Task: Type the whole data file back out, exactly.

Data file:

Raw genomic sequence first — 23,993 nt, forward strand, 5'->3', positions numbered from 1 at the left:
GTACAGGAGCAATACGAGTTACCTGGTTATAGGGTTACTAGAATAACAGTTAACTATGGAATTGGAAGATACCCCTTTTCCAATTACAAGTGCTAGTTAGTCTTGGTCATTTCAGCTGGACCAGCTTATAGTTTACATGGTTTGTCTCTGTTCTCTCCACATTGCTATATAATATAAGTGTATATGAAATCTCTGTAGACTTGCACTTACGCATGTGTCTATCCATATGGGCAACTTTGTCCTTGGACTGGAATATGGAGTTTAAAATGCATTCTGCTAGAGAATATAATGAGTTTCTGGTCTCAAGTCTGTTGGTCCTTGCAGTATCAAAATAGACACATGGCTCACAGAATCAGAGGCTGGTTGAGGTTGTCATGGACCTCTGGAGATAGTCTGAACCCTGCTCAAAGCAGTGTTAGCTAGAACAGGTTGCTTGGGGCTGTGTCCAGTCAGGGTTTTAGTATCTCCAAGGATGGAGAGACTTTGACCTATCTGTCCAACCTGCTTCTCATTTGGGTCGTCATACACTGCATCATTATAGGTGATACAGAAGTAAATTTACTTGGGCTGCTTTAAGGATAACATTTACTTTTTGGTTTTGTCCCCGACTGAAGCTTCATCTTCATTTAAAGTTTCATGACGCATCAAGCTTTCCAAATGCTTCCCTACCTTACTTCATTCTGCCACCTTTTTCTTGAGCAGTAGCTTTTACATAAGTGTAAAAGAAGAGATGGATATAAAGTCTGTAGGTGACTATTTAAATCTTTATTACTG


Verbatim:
Raw genomic sequence first — 23,993 nt, forward strand, 5'->3', positions numbered from 1 at the left:
GTACAGGAGCAATACGAGTTACCTGGTTATAGGGTTACTAGAATAACAGTTAACTATGGAATTGGAAGATACCCCTTTTCCAATTACAAGTGCTAGTTAGTCTTGGTCATTTCAGCTGGACCAGCTTATAGTTTACATGGTTTGTCTCTGTTCTCTCCACATTGCTATATAATATAAGTGTATATGAAATCTCTGTAGACTTGCACTTACGCATGTGTCTATCCATATGGGCAACTTTGTCCTTGGACTGGAATATGGAGTTTAAAATGCATTCTGCTAGAGAATATAATGAGTTTCTGGTCTCAAGTCTGTTGGTCCTTGCAGTATCAAAATAGACACATGGCTCACAGAATCAGAGGCTGGTTGAGGTTGTCATGGACCTCTGGAGATAGTCTGAACCCTGCTCAAAGCAGTGTTAGCTAGAACAGGTTGCTTGGGGCTGTGTCCAGTCAGGGTTTTAGTATCTCCAAGGATGGAGAGACTTTGACCTATCTGTCCAACCTGCTTCTCATTTGGGTCGTCATACACTGCATCATTATAGGTGATACAGAAGTAAATTTACTTGGGCTGCTTTAAGGATAACATTTACTTTTTGGTTTTGTCCCCGACTGAAGCTTCATCTTCATTTAAAGTTTCATGACGCATCAAGCTTTCCAAATGCTTCCCTACCTTACTTCATTCTGCCACCTTTTTCTTGAGCAGTAGCTTTTACATAAGTGTAAAAGAAGAGATGGATATAAAGTCTGTAGGTGACTATTTAAATCTTTATTACTG